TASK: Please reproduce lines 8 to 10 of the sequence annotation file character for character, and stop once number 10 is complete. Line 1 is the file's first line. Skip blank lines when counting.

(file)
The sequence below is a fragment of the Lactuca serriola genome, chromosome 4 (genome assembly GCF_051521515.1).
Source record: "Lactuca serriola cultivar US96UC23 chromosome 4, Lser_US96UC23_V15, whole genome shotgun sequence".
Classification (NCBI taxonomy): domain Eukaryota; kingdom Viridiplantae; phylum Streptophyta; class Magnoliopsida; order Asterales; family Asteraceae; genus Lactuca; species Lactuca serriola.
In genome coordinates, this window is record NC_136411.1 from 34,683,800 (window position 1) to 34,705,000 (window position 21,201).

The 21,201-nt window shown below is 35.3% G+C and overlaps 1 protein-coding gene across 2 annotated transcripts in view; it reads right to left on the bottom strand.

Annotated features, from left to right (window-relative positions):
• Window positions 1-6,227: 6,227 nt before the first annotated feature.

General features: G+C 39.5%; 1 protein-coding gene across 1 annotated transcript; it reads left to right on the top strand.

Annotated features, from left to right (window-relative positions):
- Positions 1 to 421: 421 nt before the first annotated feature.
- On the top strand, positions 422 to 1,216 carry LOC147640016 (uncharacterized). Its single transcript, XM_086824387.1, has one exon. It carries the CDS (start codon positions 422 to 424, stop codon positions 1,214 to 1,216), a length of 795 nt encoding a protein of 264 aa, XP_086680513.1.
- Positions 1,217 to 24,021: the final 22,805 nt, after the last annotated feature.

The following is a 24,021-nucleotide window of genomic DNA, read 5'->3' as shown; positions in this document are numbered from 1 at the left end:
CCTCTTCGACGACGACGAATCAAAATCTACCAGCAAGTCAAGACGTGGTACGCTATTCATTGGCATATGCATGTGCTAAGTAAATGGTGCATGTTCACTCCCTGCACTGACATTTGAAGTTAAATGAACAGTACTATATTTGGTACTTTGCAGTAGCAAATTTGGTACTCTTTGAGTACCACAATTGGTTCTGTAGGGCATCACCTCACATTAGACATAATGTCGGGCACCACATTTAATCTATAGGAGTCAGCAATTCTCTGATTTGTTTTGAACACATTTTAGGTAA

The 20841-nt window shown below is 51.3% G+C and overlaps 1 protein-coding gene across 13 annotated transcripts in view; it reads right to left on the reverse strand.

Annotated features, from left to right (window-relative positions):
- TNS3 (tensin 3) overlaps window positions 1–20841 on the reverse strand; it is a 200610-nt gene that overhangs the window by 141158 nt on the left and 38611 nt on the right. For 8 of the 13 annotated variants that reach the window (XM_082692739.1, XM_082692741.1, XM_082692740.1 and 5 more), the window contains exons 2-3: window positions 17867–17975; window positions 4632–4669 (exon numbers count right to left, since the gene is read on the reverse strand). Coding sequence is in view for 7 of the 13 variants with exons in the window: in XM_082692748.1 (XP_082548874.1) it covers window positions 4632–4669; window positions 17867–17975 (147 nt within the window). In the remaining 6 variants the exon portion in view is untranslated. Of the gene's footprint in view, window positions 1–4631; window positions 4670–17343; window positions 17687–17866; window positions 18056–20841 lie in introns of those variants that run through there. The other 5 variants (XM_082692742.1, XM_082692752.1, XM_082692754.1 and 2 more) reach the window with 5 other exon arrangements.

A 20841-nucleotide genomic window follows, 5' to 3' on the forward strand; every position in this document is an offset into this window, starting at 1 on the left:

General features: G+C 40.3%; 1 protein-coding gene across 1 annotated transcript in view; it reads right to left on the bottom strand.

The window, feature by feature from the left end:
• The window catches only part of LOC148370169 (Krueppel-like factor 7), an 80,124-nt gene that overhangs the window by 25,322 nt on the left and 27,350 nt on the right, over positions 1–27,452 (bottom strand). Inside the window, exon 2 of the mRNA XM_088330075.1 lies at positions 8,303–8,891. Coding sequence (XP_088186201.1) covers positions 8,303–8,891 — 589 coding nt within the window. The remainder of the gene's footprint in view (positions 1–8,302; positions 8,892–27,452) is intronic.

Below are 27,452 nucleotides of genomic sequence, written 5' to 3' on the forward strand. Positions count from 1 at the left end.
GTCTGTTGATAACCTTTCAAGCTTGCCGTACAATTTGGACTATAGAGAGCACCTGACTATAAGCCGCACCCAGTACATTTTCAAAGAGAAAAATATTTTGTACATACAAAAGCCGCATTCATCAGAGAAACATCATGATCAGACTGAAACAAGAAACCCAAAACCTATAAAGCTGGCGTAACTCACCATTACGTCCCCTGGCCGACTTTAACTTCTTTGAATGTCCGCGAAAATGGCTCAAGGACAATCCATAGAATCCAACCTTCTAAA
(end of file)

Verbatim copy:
General features: G+C 39.5%; 1 protein-coding gene across 1 annotated transcript; it reads left to right on the top strand.

Annotated features, from left to right (window-relative positions):
- Positions 1 to 421: 421 nt before the first annotated feature.